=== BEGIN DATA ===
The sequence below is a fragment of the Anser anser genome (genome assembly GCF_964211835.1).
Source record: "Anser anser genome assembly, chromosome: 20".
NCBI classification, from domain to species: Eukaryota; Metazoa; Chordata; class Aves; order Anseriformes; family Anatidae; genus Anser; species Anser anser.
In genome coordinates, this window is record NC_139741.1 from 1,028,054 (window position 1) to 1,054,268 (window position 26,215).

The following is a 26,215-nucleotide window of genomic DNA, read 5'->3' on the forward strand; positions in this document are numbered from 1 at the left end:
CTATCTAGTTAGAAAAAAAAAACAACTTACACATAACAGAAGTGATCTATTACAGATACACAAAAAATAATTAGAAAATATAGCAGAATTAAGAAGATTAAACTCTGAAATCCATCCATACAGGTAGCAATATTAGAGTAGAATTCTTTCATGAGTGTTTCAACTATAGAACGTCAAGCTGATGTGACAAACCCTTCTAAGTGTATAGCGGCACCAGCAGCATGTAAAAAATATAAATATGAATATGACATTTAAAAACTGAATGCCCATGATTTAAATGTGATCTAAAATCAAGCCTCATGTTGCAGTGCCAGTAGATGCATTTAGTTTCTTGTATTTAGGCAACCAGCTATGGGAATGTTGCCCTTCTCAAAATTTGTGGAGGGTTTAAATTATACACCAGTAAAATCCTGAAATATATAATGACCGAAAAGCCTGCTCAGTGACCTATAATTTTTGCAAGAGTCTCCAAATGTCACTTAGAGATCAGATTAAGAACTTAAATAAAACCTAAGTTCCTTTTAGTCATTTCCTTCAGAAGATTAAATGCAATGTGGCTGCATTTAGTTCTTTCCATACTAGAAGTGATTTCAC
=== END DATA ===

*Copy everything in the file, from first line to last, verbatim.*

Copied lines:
The sequence below is a fragment of the Anser anser genome (genome assembly GCF_964211835.1).
Source record: "Anser anser genome assembly, chromosome: 20".
NCBI classification, from domain to species: Eukaryota; Metazoa; Chordata; class Aves; order Anseriformes; family Anatidae; genus Anser; species Anser anser.
In genome coordinates, this window is record NC_139741.1 from 1,028,054 (window position 1) to 1,054,268 (window position 26,215).

The following is a 26,215-nucleotide window of genomic DNA, read 5'->3' on the forward strand; positions in this document are numbered from 1 at the left end:
CTATCTAGTTAGAAAAAAAAAACAACTTACACATAACAGAAGTGATCTATTACAGATACACAAAAAATAATTAGAAAATATAGCAGAATTAAGAAGATTAAACTCTGAAATCCATCCATACAGGTAGCAATATTAGAGTAGAATTCTTTCATGAGTGTTTCAACTATAGAACGTCAAGCTGATGTGACAAACCCTTCTAAGTGTATAGCGGCACCAGCAGCATGTAAAAAATATAAATATGAATATGACATTTAAAAACTGAATGCCCATGATTTAAATGTGATCTAAAATCAAGCCTCATGTTGCAGTGCCAGTAGATGCATTTAGTTTCTTGTATTTAGGCAACCAGCTATGGGAATGTTGCCCTTCTCAAAATTTGTGGAGGGTTTAAATTATACACCAGTAAAATCCTGAAATATATAATGACCGAAAAGCCTGCTCAGTGACCTATAATTTTTGCAAGAGTCTCCAAATGTCACTTAGAGATCAGATTAAGAACTTAAATAAAACCTAAGTTCCTTTTAGTCATTTCCTTCAGAAGATTAAATGCAATGTGGCTGCATTTAGTTCTTTCCATACTAGAAGTGATTTCAC